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Thrombopoietin, but not cytokines binding to gp130 protein-coupled receptors, activates MAPKp42/44, AKT, and STAT proteins in normal human CD34+ cells, megakaryocytes, and platelets.
Exp. Hematol. 2002: 30 (7) s.751-760, il., tab., bibliogr. 51 poz.
Hasła klasyfikacyjne GBL:
praca opublikowana za granicą
Objective: The development of megakaryocytes is regulated by thrombopoietin (TPO), which binds to the c-mpl receptor, and by several other cytokines such as interleukin (IL)-6, IL-11, leukemia inhibitory factor (LIF), cilliary neurotropic factor (CNTF), and oncostatin (OSM), which bind to gp130 protein-coupled receptors. We attempted to identify signal transduction pathways activated by these factors in normal human megakaryocytes. Materials and methods: To better understand the role of these factors in normal human megakaryopoiesis we studied their effect on 1) purified human bone marrow-derived CD34+ cells, 2) human ŕIIbá3+ cells (shown by immunophenotypical and morphological criteria to be megakaryoblasts), which had been expanded ex vivo from CD34+ cells in chemically defined artificial serum, and 3) gel-filtered human peripheral blood platelets. Further, in an attempt to correlate the influence of these factors on cell proliferation and survival activation of signal transduction pathways, we evaluated their effect on the phosphorylation of MAPK p42/44 and activation of PI-3K-AKT and JAK-STAT proteins in these various cell types. Results: Using serum-free liquid cultures, we found that only TPO and IL-6 protected CD34+ cells and megakaryocytes from undergoing apoptosis (decrease in annexin-V binding, PARP cleavage, and activation of caspase-3). Moreover, only TPO when used alone and IL-6 only when used in combination with TPO, stimulated the growth of human colony-forming unitmegakarocytes (CFU-Meg) in semisolid serum-free medium...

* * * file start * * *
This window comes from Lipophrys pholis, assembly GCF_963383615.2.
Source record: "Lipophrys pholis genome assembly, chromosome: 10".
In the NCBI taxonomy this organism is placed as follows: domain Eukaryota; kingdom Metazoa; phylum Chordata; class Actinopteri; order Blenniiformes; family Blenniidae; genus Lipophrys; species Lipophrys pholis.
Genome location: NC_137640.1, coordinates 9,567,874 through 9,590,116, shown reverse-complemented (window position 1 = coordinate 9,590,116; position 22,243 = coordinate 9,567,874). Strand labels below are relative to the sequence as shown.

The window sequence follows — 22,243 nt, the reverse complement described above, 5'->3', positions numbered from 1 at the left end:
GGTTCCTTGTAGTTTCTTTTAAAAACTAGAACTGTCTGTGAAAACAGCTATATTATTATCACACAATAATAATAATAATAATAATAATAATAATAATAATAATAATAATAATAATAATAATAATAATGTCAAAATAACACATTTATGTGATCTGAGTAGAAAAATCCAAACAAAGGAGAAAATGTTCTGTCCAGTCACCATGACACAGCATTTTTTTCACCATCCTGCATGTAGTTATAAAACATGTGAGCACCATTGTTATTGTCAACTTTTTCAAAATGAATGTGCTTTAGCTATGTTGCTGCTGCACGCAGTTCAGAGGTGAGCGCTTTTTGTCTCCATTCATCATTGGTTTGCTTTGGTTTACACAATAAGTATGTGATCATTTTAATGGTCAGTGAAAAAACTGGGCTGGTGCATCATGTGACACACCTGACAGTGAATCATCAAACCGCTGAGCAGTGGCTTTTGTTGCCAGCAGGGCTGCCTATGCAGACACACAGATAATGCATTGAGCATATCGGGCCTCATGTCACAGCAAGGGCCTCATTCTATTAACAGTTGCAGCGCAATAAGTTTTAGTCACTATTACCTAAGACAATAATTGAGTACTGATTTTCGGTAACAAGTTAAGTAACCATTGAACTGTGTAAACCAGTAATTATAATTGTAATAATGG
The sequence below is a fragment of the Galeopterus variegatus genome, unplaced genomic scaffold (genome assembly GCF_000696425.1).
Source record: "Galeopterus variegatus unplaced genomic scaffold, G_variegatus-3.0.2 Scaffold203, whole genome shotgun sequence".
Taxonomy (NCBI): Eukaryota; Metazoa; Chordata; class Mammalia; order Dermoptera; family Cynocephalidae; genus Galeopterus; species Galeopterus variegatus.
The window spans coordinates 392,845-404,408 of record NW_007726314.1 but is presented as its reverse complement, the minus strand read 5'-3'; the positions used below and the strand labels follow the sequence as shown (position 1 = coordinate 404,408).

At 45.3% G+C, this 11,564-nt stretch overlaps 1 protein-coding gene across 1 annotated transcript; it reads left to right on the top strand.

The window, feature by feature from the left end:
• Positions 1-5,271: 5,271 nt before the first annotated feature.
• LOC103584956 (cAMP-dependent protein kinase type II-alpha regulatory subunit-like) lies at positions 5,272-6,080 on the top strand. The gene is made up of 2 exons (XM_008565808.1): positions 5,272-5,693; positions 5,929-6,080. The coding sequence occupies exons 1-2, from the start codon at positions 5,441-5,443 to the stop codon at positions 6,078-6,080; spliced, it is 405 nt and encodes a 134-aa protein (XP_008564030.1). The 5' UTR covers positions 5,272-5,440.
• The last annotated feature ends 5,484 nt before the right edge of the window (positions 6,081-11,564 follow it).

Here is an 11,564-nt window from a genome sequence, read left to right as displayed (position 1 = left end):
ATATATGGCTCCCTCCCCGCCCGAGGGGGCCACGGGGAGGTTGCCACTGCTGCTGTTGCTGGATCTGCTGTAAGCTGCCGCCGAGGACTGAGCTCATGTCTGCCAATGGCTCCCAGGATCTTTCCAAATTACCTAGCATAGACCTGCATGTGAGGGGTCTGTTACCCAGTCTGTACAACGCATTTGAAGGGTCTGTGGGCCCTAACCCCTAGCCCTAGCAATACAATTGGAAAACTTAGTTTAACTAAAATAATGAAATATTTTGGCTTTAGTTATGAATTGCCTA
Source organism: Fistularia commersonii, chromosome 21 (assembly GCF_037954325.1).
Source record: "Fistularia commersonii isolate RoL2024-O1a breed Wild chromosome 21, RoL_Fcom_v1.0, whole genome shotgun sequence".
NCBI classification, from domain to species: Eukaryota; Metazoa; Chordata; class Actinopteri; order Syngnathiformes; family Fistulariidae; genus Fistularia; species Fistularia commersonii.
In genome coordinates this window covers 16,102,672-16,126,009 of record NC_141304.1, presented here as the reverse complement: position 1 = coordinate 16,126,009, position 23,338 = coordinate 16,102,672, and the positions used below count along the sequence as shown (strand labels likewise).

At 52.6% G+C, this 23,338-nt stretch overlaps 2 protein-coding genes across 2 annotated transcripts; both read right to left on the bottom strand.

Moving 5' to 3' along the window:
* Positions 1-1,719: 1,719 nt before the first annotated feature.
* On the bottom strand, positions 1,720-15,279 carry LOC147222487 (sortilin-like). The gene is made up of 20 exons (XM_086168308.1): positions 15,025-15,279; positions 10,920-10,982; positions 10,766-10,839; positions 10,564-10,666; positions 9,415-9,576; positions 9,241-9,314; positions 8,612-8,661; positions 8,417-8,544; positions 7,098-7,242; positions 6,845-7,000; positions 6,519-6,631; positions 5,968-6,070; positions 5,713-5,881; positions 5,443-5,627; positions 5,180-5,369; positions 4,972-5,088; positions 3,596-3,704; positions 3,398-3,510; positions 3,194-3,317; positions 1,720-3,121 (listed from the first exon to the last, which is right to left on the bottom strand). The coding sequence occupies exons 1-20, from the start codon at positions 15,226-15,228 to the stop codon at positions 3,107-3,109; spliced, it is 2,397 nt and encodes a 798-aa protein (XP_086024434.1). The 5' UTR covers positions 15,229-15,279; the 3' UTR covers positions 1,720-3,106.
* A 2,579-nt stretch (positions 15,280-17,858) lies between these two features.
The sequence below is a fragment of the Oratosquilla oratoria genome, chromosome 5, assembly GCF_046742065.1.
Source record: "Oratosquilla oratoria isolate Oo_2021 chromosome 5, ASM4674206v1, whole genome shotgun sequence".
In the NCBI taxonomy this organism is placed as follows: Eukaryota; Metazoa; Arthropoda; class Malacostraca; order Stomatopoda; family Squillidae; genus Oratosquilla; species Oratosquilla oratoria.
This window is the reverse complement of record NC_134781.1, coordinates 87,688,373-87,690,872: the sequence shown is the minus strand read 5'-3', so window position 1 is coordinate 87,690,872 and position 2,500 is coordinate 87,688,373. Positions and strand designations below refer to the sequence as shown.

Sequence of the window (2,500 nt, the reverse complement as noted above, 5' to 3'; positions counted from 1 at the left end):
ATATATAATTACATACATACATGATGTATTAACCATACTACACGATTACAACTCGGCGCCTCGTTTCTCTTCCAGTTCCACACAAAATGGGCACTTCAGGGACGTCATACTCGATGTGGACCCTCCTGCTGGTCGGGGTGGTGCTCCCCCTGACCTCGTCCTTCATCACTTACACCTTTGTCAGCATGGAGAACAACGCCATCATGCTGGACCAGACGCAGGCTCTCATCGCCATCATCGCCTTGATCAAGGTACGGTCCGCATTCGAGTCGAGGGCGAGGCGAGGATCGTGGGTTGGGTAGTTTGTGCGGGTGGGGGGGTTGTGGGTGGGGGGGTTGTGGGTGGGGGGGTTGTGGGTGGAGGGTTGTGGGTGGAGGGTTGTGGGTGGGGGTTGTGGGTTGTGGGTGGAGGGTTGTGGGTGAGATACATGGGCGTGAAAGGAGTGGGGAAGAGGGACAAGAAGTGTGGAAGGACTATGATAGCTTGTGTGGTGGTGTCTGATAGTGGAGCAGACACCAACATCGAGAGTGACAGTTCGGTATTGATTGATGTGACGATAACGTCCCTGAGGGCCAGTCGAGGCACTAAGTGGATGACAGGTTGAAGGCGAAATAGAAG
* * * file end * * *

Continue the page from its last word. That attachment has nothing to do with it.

Comparison of three instruments for assessing ongoing intimate partner violence.
Med. Sci. Monitor 2002: 8 (3) s.CR197-CR201, il., tab., bibliogr. 23 poz.
dorośli 19-44 r.ż.
dorośli 45-64 r.ż.
Background: Acitve injury surveillance programs need to address 'ongoing' intimate partner violence (IPV). While the Abuse Assessment Screen (AAS) has been validated for 'present' (within a year) IPV it is not clear that it is valid for 'present' (ongoing) IPV. We have created an OAS (Ongoing Abuse Screen, OAS) by changing the AAS to specifically request information related to 'ongoing' IPV. The hypothesis of this study was that the OAS represents a construct that is different from either the original AAS or a single question asking about ongoing IPV. Material/Methods: All patietns presenting to the ED during a convenience sampling of shifts completed the survey. The survey included the OAS, the AAS, and the question "Are you presently a victim of IPV?' Comparisons were made between these 3 using the kappa statistic for agreement. Results: A total of 488 surveys were completed. The AAS was positive in 288/488 (59 p.c., 95 p.c. CI = 55-63 p.c.), the OAS was positive in 78/488 (16 p.c., 95 p.c. CI = 13-19 p.c.), and the single question for DV was positive in 14/488 (3 p.c., 95 p.c. CI - 2-5 p.c.). Kappa was 0.28 for the AAS and the OAS. When compared to the single question about present DV, kappa was 0.05 for the AAS and 0.27 for the OAS. Conclusion: The OAS may be a useful tool for evaluating ongoing IPV. The OAS resulted in rates different from that of the AAS and may be more specific to ongoing IPV than the AAS and more sensitive than a single question about DV.
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